A damaging cyber-attack against Iran's nuclear program was the work of U.S. and Israeli experts and proceeded under the secret orders of President Obama, who was eager to slow that nation's apparent progress toward building an atomic bomb without launching a traditional military attack, say current and former U.S. officials.
The origins of the cyberweapon, which outside analysts dubbed Stuxnet after it was inadvertently discovered in 2010, have long been debated, with most experts concluding that the United States and Israel probably collaborated on the effort. The current and former U.S. officials confirmed that long-standing suspicion Friday, after a New York Times report on the program.
The officials, speaking on the condition of anonymity to describe the classified effort code-named Olympic Games, said it was first developed during the George W. Bush administration and was geared toward damaging Iran's nuclear capability gradually while sowing confusion among Iranian scientists about the cause of mishaps at a nuclear plant.
The use of the cyberweapon -- malware designed to infiltrate and damage systems run by computers -- was supposed to make the Iranians think that their engineers were incapable of running an enrichment facility.
"The idea was to string it out as long as possible," said one participant in the operation. "If you had wholesale destruction right away, then they generally can figure out what happened, and it doesn't look like incompetence."
Even after software security companies discovered Stuxnet loose on the Internet in 2010, causing concern among U.S. officials, Obama secretly ordered the operation continued and authorized the use of several variations of the computer virus.
Over all, the attack destroyed nearly 1,000 of Iran's 6,000 centrifuges -- fast-spinning machines that enrich uranium, an essential step toward building an atomic bomb. The National Security Agency developed the cyberweapon with help of Israel.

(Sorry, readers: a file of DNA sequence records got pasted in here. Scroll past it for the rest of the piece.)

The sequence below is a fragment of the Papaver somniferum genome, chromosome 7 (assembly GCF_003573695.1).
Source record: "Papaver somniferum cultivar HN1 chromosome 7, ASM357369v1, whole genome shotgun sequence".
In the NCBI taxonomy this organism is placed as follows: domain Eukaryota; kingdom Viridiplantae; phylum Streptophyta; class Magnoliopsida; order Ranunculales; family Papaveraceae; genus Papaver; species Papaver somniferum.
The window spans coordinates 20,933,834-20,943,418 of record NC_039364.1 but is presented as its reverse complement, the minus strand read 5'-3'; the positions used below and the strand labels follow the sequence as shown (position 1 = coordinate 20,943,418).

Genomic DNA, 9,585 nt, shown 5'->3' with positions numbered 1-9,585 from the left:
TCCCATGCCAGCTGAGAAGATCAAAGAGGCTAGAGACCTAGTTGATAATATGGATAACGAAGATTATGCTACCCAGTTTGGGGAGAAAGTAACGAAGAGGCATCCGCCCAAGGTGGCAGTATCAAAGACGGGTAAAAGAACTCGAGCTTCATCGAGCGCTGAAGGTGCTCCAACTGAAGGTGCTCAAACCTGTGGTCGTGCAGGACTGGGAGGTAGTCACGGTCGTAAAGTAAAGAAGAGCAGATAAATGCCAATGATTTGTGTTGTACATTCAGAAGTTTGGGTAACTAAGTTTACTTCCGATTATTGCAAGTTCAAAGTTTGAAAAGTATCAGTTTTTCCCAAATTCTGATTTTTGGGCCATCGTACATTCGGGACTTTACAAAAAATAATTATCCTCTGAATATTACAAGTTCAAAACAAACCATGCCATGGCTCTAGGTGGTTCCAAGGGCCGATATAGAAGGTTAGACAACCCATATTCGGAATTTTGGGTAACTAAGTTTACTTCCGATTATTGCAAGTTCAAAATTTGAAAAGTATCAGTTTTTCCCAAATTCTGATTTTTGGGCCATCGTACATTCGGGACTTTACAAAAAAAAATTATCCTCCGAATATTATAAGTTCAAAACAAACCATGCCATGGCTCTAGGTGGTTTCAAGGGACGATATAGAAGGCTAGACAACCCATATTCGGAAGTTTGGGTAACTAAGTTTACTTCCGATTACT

Several senior Iranian officials on Friday referred obliquely to the cyber-attack in reaffirming Iran's intention to expand its nuclear program.
"Despite all plots and mischievous behavior of the Western countries Iran did not withdraw one iota from its rights," Kazem Seddiqi, a senior Iranian cleric, said during services at a Tehran University mosque, according to news reports from Iran.
Iran previously has blamed U.S. and Israeli officials and has said its nuclear program is solely for peaceful purposes, such as generating electricity.
White House officials declined to comment on the new details about Stuxnet, and an administration spokesman denied that the material had been leaked for political advantage.
"It's our view, as it is the view of everybody who handles classified information, that information is classified for a reason: that it is kept secret," deputy press secretary Josh Earnest told reporters.
"It is intended not to be publicized because publicizing it would pose a threat to our national security."
The cyberweapon took months of testing and development. It began to show effects in 2008, when centrifuges began spinning at faster-than-normal speeds until sensitive components began to warp and break, participants said.